on every Engine i've built, even my old Chevy Suburban Dragster Trailer Tow vehicle's SBC 406 cid has .0035"
never had 1 rod/main bearing failure yet in 20 years, not one !
Bearings look new -to- almost brand new after full season or more,
and most of time i never replace the main bearings, just new Rod Bearings instead on rebuilds.

all the Engine Builders i deal with run .003 to .004" Rod/Main clearances,
and most just tell Customers they have .002" to .0025"
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Jack Iliff
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 G/GC- 169.741  2009
 G/GMS-178.835 2010
Jack Gifford
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« Reply #354 on: March 25, 2017, 12:11:15 AM »

Thanks for the comments.
Only having run it a few seconds at a time didn't provide a lot of opportunity to observe oil flow volume. But the last run for about 20 seconds allowed me to glance at the scavenge line dumping back into the oil tank. It was a smaller stream than I'm used to seeing at about 3,000 RPM.
Race engine builders have found that opening rod side clearances up to almost .020" continues to flow more oil. I think i'm at .011" now- need to look at notes.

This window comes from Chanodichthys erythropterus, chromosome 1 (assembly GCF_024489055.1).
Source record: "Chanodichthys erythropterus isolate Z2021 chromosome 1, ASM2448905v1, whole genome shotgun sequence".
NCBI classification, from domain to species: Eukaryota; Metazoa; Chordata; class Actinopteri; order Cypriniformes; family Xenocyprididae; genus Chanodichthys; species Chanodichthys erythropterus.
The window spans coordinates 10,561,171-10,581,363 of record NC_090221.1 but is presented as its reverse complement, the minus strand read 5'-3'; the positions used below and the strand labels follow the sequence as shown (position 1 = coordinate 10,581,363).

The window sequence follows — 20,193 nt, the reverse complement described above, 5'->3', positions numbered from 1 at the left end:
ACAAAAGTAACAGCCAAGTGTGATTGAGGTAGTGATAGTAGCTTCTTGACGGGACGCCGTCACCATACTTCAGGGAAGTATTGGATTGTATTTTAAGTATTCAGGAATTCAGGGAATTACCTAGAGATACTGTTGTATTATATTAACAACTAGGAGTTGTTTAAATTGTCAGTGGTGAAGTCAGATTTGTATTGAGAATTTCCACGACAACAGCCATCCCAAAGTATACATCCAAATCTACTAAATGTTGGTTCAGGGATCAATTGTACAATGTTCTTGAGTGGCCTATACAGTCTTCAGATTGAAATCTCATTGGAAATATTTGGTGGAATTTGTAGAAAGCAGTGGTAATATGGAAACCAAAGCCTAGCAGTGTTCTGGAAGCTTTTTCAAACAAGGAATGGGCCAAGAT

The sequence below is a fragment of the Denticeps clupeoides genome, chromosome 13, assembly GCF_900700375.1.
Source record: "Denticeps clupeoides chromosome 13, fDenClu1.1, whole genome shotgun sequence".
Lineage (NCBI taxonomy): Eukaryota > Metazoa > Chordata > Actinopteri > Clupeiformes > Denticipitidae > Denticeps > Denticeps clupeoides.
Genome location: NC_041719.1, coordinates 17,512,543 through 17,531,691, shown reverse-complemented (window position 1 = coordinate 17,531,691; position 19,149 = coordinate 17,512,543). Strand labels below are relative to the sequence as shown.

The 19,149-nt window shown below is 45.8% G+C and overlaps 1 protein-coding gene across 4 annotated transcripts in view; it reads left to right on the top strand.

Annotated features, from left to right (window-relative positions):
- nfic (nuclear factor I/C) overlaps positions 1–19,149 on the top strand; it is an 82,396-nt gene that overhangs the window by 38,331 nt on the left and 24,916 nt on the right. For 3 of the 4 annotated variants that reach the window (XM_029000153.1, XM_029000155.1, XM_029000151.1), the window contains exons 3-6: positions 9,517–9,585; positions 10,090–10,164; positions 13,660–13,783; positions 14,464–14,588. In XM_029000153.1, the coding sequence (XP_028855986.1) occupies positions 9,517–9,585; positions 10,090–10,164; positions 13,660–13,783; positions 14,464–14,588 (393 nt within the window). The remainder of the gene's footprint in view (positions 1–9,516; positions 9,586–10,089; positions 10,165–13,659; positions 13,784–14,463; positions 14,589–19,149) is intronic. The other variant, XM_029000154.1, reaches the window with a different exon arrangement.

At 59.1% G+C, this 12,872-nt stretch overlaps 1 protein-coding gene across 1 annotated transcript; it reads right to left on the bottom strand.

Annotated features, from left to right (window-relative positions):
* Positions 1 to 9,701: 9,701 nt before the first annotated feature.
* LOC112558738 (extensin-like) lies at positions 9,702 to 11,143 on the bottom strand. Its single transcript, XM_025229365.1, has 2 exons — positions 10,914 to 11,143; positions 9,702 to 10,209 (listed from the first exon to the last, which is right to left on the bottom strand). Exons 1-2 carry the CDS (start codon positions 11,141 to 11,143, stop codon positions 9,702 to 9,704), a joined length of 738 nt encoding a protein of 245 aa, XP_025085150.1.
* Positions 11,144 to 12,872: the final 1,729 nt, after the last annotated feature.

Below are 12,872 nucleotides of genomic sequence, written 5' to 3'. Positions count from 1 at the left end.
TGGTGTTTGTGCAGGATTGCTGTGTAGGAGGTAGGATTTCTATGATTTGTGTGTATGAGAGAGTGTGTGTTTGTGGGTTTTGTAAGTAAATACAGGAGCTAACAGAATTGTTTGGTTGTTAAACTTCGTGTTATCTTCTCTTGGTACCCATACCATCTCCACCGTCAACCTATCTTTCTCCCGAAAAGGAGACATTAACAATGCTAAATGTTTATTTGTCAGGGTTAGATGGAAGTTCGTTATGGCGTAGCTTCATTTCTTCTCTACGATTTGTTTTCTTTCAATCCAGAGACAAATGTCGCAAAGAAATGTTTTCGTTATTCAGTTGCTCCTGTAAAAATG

Also need to look at what my rod & main bearings clearances are. I'm pretty sure they are a little less than what's recommended by Darin Morgan and Larry Meaux. I always ran at least .004" clearances in my blown V8, sometimes .005". This engine behaves like clearances are too small- spinning on the starter instantly runs oil pressure up to 50-60 PSI, and after it stops turning it takes a good 10 seconds or so for pressure to bleed down to anywhere  near zero.
« Last Edit: March 25, 2017, 12:13:37 AM by Jack Gifford » Logged

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« Reply #355 on: April 06, 2017, 12:46:14 AM »